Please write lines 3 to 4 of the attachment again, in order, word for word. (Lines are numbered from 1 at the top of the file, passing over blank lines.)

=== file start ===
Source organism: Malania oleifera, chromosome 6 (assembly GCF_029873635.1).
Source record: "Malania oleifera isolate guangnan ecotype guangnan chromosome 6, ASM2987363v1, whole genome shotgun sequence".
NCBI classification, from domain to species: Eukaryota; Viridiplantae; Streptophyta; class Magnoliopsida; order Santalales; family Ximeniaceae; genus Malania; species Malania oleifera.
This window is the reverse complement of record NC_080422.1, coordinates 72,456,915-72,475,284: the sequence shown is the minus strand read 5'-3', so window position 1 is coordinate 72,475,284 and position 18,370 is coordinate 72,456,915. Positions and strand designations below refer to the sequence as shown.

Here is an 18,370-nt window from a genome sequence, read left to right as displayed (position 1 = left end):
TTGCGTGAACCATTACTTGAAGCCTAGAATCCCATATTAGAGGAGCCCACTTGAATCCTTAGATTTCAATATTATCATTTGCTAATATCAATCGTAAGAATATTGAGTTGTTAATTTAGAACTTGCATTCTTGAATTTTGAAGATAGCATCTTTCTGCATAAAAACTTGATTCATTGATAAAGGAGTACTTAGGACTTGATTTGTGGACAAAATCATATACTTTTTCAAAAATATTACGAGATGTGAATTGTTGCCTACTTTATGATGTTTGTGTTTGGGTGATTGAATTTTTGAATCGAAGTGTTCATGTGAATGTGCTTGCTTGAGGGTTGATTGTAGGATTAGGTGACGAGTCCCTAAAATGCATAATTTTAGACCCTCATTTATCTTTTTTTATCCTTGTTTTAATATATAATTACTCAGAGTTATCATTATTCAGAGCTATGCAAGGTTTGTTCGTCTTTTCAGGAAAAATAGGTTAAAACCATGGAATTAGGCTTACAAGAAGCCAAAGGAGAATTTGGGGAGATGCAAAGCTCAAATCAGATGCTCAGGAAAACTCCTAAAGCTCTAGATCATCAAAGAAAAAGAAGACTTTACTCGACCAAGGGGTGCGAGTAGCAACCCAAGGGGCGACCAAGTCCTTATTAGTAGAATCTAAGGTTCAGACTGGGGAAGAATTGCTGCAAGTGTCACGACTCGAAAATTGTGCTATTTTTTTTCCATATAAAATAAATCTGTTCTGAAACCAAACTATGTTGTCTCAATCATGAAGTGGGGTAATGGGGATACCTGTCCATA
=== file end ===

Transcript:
NCBI classification, from domain to species: Eukaryota; Viridiplantae; Streptophyta; class Magnoliopsida; order Santalales; family Ximeniaceae; genus Malania; species Malania oleifera.
This window is the reverse complement of record NC_080422.1, coordinates 72,456,915-72,475,284: the sequence shown is the minus strand read 5'-3', so window position 1 is coordinate 72,475,284 and position 18,370 is coordinate 72,456,915. Positions and strand designations below refer to the sequence as shown.